Chrome 86 experiment: Google attempts to prevent scams by hiding full URLs

“A URL experiment” is meant to stop users to fall for online phishing attempts

Chrome 86 experiment URL shortening featureGoogle to release an URL shortening feature to tackle phishing and social engineering attacks

Google announced that it will roll out a new feature with its Chrome 86 release, and it will be tested on some randomly selected users. In a large scale experiment, users will be subjected to an alternative way they see the website's URL – they will only be shown the domain name instead.

The main goal of the test is to see whether users will be deceived by phishing sites, scams, and social engineering attacks if only the domain name is shown while they are visiting a malicious website:[1]

In Chrome 86, we’re likewise going to experiment with how URLs are shown in the address bar on desktop platforms (animation below). Our goal is to understand — through real-world usage — whether showing URLs this way helps users realize they’re visiting a malicious website, and protects them from phishing and social engineering attacks.

In addition to the URL experiment that is supposed to help prevent online fraud, Chrome 86 will include additional security features, including heavy ad intervention (termination of ads that use inadequately large system resources and bandwidth) and JavaScript timing throttling (limitation of JavaScript timer wakeups to preserve device battery life).[2] Stable release of Chrome 86 is due to release at the end of October 2020.[3]

The participants will be able to opt out of URL shortening practice

The URL shortening feature works in a very simple manner. For example, somebody visiting a Wikipedia article would see the following address in the omnibar: (for example).

Those to be selected to participate in the Chrome 86 URL shortening experiment, however, will be presented with a different address, which will strip everything behind the abbreviation .org. To see the full URL, users can hover their mouse over at any time and view the remaining part – “/wiki/URL.”

Alternatively, those who do not wish for such functionality to be enabled on their Chrome browsers, they can right-click on the omnibar and select the “Always show full URLs” from the context menu. This selection will prevent participants from the URL shortening on all the visited websites from that time on.

Those who are willing to try the feature themselves can already do so. All they need to do is install the Chrome Canary or Dev channel, open chrome://flags in Chrome 86 and enable the following flags:

  • #omnibox-ui-reveal-steady-state-url-path-query-and-ref-on-hover
  • #omnibox-ui-sometimes-elide-to-registrable-domain
  • Optionally, #omnibox-ui-hide-steady-state-url-path-query-and-ref-on-interaction to show the full URL on page load until you interact with the page.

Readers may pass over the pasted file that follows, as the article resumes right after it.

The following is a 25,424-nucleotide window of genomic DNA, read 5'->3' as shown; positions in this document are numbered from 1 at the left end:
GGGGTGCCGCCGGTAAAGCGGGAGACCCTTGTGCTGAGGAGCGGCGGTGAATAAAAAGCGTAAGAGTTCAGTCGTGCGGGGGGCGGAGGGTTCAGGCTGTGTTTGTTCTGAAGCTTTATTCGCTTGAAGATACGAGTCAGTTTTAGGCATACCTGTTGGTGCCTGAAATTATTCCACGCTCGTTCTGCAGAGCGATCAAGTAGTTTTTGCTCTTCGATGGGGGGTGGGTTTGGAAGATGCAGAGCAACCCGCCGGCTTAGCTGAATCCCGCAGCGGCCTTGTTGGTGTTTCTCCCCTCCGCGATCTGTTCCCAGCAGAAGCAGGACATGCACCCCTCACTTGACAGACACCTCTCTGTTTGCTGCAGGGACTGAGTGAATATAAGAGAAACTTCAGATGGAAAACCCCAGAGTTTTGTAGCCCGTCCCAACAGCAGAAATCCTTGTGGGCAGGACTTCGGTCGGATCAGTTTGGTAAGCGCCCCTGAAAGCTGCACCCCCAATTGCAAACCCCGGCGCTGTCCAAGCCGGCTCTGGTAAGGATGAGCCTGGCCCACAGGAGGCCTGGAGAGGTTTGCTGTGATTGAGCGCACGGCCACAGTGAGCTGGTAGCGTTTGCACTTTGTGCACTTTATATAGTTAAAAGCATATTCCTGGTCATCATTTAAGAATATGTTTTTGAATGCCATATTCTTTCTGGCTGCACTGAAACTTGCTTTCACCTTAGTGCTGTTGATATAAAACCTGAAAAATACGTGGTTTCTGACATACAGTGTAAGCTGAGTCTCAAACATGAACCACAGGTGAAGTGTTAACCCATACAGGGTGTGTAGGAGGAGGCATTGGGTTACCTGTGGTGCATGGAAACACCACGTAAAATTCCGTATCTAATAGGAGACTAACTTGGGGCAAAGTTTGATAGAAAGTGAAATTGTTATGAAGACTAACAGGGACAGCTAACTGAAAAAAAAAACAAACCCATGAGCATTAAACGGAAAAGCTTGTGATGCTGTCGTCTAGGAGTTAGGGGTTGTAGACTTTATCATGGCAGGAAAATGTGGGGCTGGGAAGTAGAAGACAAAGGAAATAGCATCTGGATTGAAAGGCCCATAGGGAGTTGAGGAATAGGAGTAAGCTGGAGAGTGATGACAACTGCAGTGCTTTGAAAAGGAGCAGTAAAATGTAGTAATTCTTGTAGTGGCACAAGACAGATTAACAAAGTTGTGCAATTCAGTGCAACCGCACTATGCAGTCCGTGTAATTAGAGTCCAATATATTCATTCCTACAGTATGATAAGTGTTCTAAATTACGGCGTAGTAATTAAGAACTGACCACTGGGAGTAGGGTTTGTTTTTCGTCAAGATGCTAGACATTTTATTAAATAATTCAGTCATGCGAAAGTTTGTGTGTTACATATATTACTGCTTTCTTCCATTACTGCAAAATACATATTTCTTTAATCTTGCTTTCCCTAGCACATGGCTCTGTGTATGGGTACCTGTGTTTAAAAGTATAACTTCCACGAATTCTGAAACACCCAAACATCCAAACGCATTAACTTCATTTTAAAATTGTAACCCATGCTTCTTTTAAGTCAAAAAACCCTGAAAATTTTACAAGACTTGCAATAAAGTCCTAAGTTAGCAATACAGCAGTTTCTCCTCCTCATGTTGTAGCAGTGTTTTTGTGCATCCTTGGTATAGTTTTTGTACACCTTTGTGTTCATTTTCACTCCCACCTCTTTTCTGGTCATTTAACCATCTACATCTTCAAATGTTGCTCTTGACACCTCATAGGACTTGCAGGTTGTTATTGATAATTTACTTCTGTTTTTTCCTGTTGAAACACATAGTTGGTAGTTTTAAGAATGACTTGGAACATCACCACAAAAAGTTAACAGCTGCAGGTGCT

Social engineering and URL deception: how users fall for scams

Online fraud is very common all over the web, and each of the browser developers is trying to tackle the scam problem in various ways. For example, with the Mozilla Firefox 72 release in January, users no longer see the annoying notification prompts[4] that has been so highly abused by various malicious websites – these later result in intrusive popups on desktop, and many are not aware that the activity persists due to website permissions enabled earlier.

Thousands of websites abuse the structure of URLs by including names of legitimate companies such as Apple, Microsoft, or Google. According to a study conducted by Google earlier, almost 60% of users were deceived by a misleading URL which included one of the familiar brand names or the “Secure Site” notification:[5]

While users are confident in their ability to learn website identity from URLs, we show they are vulnerable to various identity obfuscation techniques—successfully identifying an average of 58% of URLs in our sample set. Incorrect user heuristics and strategies include scanning for familiar names, trusting all https links, and trusting the word “secure”.

This shows that visual representations of identifies users are accustomed to trusting can easily mislead many, resulting in data theft, financial losses, and other ramifications. With the help of the URL experiment, Google hopes to reduce the number of social engineering attacks from being successful on a larger scale.

About the author
Ugnius Kiguolis
Ugnius Kiguolis - The mastermind

Ugnius Kiguolis is a professional malware analyst who is also the founder and the owner of 2-Spyware. At the moment, he takes over as Editor-in-chief.

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